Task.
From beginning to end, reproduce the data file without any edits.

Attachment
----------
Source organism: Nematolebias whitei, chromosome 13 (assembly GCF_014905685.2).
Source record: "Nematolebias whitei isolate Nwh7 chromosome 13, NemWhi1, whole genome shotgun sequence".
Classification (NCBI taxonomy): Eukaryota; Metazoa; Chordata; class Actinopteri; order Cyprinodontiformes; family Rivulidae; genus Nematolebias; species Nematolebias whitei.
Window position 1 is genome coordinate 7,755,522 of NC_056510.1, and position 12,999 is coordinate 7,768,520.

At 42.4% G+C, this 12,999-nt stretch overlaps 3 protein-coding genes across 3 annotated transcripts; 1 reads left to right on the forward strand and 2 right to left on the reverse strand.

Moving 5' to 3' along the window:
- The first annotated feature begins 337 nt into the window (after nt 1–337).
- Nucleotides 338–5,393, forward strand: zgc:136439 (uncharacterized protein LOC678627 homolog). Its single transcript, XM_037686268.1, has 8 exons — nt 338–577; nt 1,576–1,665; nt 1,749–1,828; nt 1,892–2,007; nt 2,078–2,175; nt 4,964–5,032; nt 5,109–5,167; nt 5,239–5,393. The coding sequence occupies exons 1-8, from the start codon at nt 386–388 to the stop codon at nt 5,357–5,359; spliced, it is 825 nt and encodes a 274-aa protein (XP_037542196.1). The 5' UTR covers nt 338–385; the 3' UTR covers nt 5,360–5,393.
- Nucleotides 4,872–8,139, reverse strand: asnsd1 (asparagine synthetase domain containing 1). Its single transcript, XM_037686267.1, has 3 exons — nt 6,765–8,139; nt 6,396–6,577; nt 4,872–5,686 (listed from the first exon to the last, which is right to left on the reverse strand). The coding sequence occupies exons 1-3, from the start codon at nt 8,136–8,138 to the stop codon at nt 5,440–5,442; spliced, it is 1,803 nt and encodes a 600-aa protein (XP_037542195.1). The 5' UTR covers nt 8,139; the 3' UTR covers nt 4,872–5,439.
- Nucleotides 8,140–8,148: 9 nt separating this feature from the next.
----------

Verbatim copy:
Source organism: Nematolebias whitei, chromosome 13 (assembly GCF_014905685.2).
Source record: "Nematolebias whitei isolate Nwh7 chromosome 13, NemWhi1, whole genome shotgun sequence".
Classification (NCBI taxonomy): Eukaryota; Metazoa; Chordata; class Actinopteri; order Cyprinodontiformes; family Rivulidae; genus Nematolebias; species Nematolebias whitei.
Window position 1 is genome coordinate 7,755,522 of NC_056510.1, and position 12,999 is coordinate 7,768,520.

At 42.4% G+C, this 12,999-nt stretch overlaps 3 protein-coding genes across 3 annotated transcripts; 1 reads left to right on the forward strand and 2 right to left on the reverse strand.

Moving 5' to 3' along the window:
- The first annotated feature begins 337 nt into the window (after nt 1–337).
- Nucleotides 338–5,393, forward strand: zgc:136439 (uncharacterized protein LOC678627 homolog). Its single transcript, XM_037686268.1, has 8 exons — nt 338–577; nt 1,576–1,665; nt 1,749–1,828; nt 1,892–2,007; nt 2,078–2,175; nt 4,964–5,032; nt 5,109–5,167; nt 5,239–5,393. The coding sequence occupies exons 1-8, from the start codon at nt 386–388 to the stop codon at nt 5,357–5,359; spliced, it is 825 nt and encodes a 274-aa protein (XP_037542196.1). The 5' UTR covers nt 338–385; the 3' UTR covers nt 5,360–5,393.
- Nucleotides 4,872–8,139, reverse strand: asnsd1 (asparagine synthetase domain containing 1). Its single transcript, XM_037686267.1, has 3 exons — nt 6,765–8,139; nt 6,396–6,577; nt 4,872–5,686 (listed from the first exon to the last, which is right to left on the reverse strand). The coding sequence occupies exons 1-3, from the start codon at nt 8,136–8,138 to the stop codon at nt 5,440–5,442; spliced, it is 1,803 nt and encodes a 600-aa protein (XP_037542195.1). The 5' UTR covers nt 8,139; the 3' UTR covers nt 4,872–5,439.
- Nucleotides 8,140–8,148: 9 nt separating this feature from the next.